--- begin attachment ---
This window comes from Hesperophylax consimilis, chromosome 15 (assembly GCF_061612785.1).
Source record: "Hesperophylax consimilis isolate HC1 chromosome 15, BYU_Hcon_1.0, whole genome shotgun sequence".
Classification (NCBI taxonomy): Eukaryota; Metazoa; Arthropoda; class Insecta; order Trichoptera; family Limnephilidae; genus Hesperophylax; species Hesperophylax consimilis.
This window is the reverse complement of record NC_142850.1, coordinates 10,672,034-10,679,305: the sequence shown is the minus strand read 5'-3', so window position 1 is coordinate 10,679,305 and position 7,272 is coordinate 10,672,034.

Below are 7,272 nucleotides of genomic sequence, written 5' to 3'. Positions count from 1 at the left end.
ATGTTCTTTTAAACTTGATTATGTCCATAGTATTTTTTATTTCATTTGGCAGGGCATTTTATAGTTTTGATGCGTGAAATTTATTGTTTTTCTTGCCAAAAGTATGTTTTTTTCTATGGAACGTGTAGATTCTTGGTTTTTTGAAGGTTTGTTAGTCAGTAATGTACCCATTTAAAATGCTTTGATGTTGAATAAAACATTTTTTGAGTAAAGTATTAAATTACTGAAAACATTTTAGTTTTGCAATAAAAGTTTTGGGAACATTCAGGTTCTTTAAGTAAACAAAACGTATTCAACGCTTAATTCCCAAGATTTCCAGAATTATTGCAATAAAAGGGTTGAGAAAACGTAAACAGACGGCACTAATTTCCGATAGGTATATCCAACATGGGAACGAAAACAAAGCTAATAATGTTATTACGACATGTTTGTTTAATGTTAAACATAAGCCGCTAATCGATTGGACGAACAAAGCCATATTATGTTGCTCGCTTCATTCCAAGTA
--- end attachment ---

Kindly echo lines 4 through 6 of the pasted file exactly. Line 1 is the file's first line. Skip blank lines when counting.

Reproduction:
This window is the reverse complement of record NC_142850.1, coordinates 10,672,034-10,679,305: the sequence shown is the minus strand read 5'-3', so window position 1 is coordinate 10,679,305 and position 7,272 is coordinate 10,672,034.

Below are 7,272 nucleotides of genomic sequence, written 5' to 3'. Positions count from 1 at the left end.
ATGTTCTTTTAAACTTGATTATGTCCATAGTATTTTTTATTTCATTTGGCAGGGCATTTTATAGTTTTGATGCGTGAAATTTATTGTTTTTCTTGCCAAAAGTATGTTTTTTTCTATGGAACGTGTAGATTCTTGGTTTTTTGAAGGTTTGTTAGTCAGTAATGTACCCATTTAAAATGCTTTGATGTTGAATAAAACATTTTTTGAGTAAAGTATTAAATTACTGAAAACATTTTAGTTTTGCAATAAAAGTTTTGGGAACATTCAGGTTCTTTAAGTAAACAAAACGTATTCAACGCTTAATTCCCAAGATTTCCAGAATTATTGCAATAAAAGGGTTGAGAAAACGTAAACAGACGGCACTAATTTCCGATAGGTATATCCAACATGGGAACGAAAACAAAGCTAATAATGTTATTACGACATGTTTGTTTAATGTTAAACATAAGCCGCTAATCGATTGGACGAACAAAGCCATATTATGTTGCTCGCTTCATTCCAAGTA